The 5 Biggest Food Myths Out There, According to a Nutritionist

Updated 06/30/19
food-myths
Minimalist Baker

We pick the brains of models day in and day out, constantly prying into their medicine cabinets and kitchen cupboards in an attempt to uncover their elusive model secrets. In these endeavors, we hear a lot about eating clean and avoiding sugar, but rarely do we hear diet tips from a model who also happens to have her degree in nutritional science. That’s exactly what we found in Alicia Rountree. The Mauritian model (she’s got the island hair and bronzed glow to prove it) is also a certified nutritionist and restaurateur (she has to be able to put her knowledge into practice, right?), and today she’s sharing five food myths that need to be put to rest.

The basics of healthy eating have been drilled into us since we were kids: Get your five servings of fruits and veggies a day. Limit simple sugars and white bread. Stay away from preservatives; go with fresh options instead. As we begin making more and more decisions about what we eat, those health lines tend to get a little blurred. With the sheer amount of health and nutrition articles we stumble across every day, it seems that even health experts can’t come to an agreement about what is truly nutritious. However, while not every nutritionist is going to agree completely on the “perfect” diet (if there even is one), there are a few common misconceptions that should be put right. Keep reading to learn about five food myths that I hear all too often, along with easy ways to remedy each one.

Myth #1: All Calories Are Created Equal

Wrong. Your body reacts differently to different types of foods. 150 calories of zucchini are not the same as 150 calories of cookies. It is true that calories carry the same amount of energy, but the way foods are absorbed and stored in your body depends on its nutrients. Also, it is a lot easier to overeat certain types of foods. For example, can you see yourself eating 600 calories worth of broccoli? The same can’t be said about ice cream—a full tub can be downed in a minute, no questions asked. That being said, counting calories is not necessary to lose weight. I’m a big advocate of using common sense—your inner nutritionist already knows what to do. Eat as many whole foods as possible, stick to fresh and organic options, and stay away from sugar and anything processed.

Whole: Rethinking the Science of Nutrition
T. Colin Campbell Whole: Rethinking the Science of Nutrition $12
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Myth #2: Diet Soda Is a Healthier Option

While you might think you are making a healthier choice by choosing a diet soda, it’s not really the case. Calorically speaking that might be true, but diet sodas contain their own side effects. Researchers at the University of Texas Health Science Center found that adults who drank diet soda for a duration of 10 years showed a 70% increase in waist circumference compared to those who didn’t. It’s also worth noting that diet soda has absolutely no nutritional value.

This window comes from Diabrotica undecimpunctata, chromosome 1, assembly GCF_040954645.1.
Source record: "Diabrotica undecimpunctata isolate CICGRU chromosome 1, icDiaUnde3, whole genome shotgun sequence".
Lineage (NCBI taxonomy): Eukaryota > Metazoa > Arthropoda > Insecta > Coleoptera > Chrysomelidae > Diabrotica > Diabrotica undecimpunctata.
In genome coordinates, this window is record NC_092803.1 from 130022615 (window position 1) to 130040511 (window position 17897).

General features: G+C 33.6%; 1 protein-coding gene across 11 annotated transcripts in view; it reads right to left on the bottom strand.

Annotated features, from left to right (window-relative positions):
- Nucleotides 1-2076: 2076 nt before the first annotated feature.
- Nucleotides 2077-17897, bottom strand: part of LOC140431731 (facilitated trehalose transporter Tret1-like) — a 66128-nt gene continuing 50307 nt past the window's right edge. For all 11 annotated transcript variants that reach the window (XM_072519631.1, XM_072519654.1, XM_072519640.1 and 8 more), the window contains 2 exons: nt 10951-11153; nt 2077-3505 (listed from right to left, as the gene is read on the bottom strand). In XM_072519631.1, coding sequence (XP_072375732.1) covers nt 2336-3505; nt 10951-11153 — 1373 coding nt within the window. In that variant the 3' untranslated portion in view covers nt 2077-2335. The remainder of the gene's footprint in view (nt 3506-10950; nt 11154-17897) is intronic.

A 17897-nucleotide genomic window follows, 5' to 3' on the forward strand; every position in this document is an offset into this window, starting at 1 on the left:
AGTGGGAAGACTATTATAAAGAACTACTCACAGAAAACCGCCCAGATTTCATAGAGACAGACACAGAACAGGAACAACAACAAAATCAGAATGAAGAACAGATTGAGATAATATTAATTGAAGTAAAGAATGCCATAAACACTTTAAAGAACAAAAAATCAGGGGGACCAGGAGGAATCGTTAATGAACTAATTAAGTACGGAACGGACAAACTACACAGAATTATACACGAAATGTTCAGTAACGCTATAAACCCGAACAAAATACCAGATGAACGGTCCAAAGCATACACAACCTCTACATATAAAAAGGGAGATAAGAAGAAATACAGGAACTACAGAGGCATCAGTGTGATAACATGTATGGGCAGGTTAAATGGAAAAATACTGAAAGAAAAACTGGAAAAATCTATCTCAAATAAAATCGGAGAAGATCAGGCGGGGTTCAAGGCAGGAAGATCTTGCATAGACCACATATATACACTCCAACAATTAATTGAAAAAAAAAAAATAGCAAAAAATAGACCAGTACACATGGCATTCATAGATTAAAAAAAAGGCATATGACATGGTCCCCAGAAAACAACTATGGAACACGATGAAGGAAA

What to Eat book
Marion Nestle What to Eat $12
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Myth #3: Multigrain Bread Is Nutritious

Watch out for this food myth. You may think you are reaching for the healthier choice with darker bread, but wheat bread is often white bread in disguise. It has been colored with caramel or molasses to make it look darker and healthier. Also, “multigrain” could mean that different kinds of refined grains have been used. Instead, make sure to look for “100% whole wheat” or “100% whole grain” on the package. A good way to choose your bread is also through its weight—the heavier, the better and the more nutrients it will have.

real food fake food
Larry Olmsted Real Food/Fake Food: Why You Don’t Know What You’re Eating and What You Can Do About It $16
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Myth #4: Low-Fat Foods Are Good for You

I’d stay away from packaged foods promising low-fat ingredients. That usually means it’s packed with all sorts of other things like salt, sugar, or cheap carbs. For example, low-fat yogurt is usually full of sugar and fat substitutes, not making it very healthy. I say stick to the real thing, or at least make sure you have a good look at the label before you buy it.

In Defense of Food: An Eater's Manifesto
Michael Pollan In Defense of Food: An Eater’s Manifesto $12
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Myth #5: Oatmeal Is a Balanced Breakfast

This food myth is a bit tricker. Don’t get me wrong—I love oatmeal, and it is usually a good breakfast choice. However, most of what is sold out there is a far cry from having all the health benefits that it should. Instant oatmeal has been stripped of most of its nutrients, not to mention the exorbitant amount of sugar that’s been added.

You want to make your oatmeal from scratch. If you’d like, you can sweeten it with some fruit or a little raw honey. Try buying oats that haven’t been processed much and are closer to their original state. This means cooking time will be longer, but I promise you it’s worth it!

foodist
Darya Pino Rose Foodist: Using Real Food and Real Science to Lose Weight Without Dieting $14
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Looking to take your eating habits back to square one? Learn more about the elimination diet to determine which foods you should avoid.

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